American voters will be heading to the polls this November for the presidential election. Has it really been four years since the last one, and what can we expect to see on the currency markets as the vote looms closer? Read Currency Solutions’ explainer to find out more …
The election on November 3 will determine who gets to lead the US as President for the next four years. It’s a straight-up fight between the Democratic Party and the Republican Party, with recumbent President Donald Trump hoping to hang onto power for another term. It goes without saying the Democrats will be doing everything in their power to ensure he is not re-elected, while the Republicans will hope that their track record on the economy and other key issues will be enough to secure victory.
In the case of the Republican Party it is practically a given that Donald Trump will be the main candidate (although not 100% certain – stranger things have happened … but with a 94% approval rating in his party, it’s virtually a given that the 73-year-old ex-real estate mogul with a fondness for Twitter will be selected). However, in the case of the Democrats, they are in the process of picking their candidate via a convoluted and sometimes confusing set of preliminary local rounds known as primaries and caucuses.
In the primaries, individual states hold elections to decide which of the main candidates for a particular party will be put forward. These can either be open to all, or only to registered party members, and whoever wins gets to go onto the main party convention where a final winning candidate will be selected.
In the caucuses, which are not state-run, the parties have more freedom to set the rules for election. In some, for example, no ballots are cast, and candidates are selected based on the number of people standing up in a room and showing their support.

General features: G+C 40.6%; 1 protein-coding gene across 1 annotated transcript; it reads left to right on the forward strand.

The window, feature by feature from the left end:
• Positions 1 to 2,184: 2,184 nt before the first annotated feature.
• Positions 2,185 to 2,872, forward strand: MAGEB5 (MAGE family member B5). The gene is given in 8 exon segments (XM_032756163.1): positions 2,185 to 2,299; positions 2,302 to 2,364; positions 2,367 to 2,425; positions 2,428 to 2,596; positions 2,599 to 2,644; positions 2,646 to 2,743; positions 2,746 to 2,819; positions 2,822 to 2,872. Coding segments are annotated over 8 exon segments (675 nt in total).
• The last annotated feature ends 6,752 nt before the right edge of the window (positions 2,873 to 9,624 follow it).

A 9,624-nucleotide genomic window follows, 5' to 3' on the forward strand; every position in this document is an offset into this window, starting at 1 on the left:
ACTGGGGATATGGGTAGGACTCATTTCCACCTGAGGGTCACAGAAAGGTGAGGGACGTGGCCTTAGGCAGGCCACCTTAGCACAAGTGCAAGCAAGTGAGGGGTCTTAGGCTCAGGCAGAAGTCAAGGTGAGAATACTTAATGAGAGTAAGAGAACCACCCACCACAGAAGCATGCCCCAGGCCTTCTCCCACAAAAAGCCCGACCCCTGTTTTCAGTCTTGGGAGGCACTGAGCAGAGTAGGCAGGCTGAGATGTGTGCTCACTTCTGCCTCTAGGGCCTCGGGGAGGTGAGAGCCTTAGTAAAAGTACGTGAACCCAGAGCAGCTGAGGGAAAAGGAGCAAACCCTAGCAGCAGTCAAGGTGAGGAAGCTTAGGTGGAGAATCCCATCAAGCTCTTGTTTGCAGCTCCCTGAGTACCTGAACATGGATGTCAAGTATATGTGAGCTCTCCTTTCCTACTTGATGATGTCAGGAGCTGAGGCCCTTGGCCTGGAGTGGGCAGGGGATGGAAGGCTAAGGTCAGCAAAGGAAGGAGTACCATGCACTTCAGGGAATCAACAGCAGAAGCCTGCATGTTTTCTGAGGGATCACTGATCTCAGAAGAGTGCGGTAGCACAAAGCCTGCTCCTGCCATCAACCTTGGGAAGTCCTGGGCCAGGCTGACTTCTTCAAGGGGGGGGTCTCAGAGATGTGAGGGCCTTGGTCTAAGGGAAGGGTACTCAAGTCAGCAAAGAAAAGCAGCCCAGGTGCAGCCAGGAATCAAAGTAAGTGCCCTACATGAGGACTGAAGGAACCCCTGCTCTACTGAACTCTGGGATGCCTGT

The Democrats are split over whether their candidate should be a moderate or a radical. Moderates lean towards allowing business as usual, while radicals may favour root and branch reforms, the Green New Deal, and wealth distribution.
Out of the remaining contenders, former Vice President Joe Biden is the frontrunner, with ex-New York City Mayor Michael Bloomberg (net worth $65 billion) also in the running. Mr Biden received a further boost on ‘Super Tuesday’ when a number of contenders bowed out and threw their support behind Obama’s former VP.
On the radical side of the field, Bernie Sanders is the clear leader and enjoys a huge support base due to his firm stances on green issues and wealth redistribution. Elizabeth Warren is also considered a radical, although she has fallen behind in the running at this stage.
The Democratic contender will be confirmed in July at the main party convention in Milwaukee, Wisconsin.
According to a poll by Gallup, Americans are most concerned with the issues of healthcare, gun ownership and national security. Surprisingly, the economy only came in at number five on the list, although that could change if stock markets continue to plummet on coronavirus fears.
The US economy has performed well under President Trump – something he often likes to remind voters of. If there is another Republican win, markets would be encouraged by Mr Trump’s track record. Even if he were to lose the election to a moderate Democrat the markets would likely still take it in their stride and the US Dollar would be bolstered.
On the other hand, markets are generally wary of a radical Democrat in the White House, so a win for Bernie Sanders or Elizabeth Warren could spell market turbulence and a flight from the US Dollar.
At present, bookmakers William Hill give President Donald Trump odds of 7/4 to win another four years in power, making him the clear favourite as far as individual candidates go.
On the Democrat side Michael Bloomberg is at 8/1, Joe Biden is 9/1 and Bernie Sanders is the favourite at 11/4. Elizabeth Warren is far behind at 80/1.
But a lot can happen over the coming months and events can drive odds either way, meaning the race for the presidency is likely to go right down to the line.
In particular it remains to be seen how much fallout there will be for President Trump at the ballot box as a result of the impeachment proceedings brought against him, as well as how he is judged by voters on his handling the coronavirus outbreak.
US presidential elections can have marked effects on currencies, with investors fleeing to safe haven currencies if they feel spooked or flocking to riskier currencies if they feel safe. This type of behaviour can really affect exchange rates, so you’ll want to make sure you’re not caught out.
If you have any currency transfers on the horizon and want to hedge your risk against potential upsets, then get in touch with us and we’ll talk you through your options. After all, it pays to take the best and safest approach to your currency transfers, whoever ends up in the White House this November.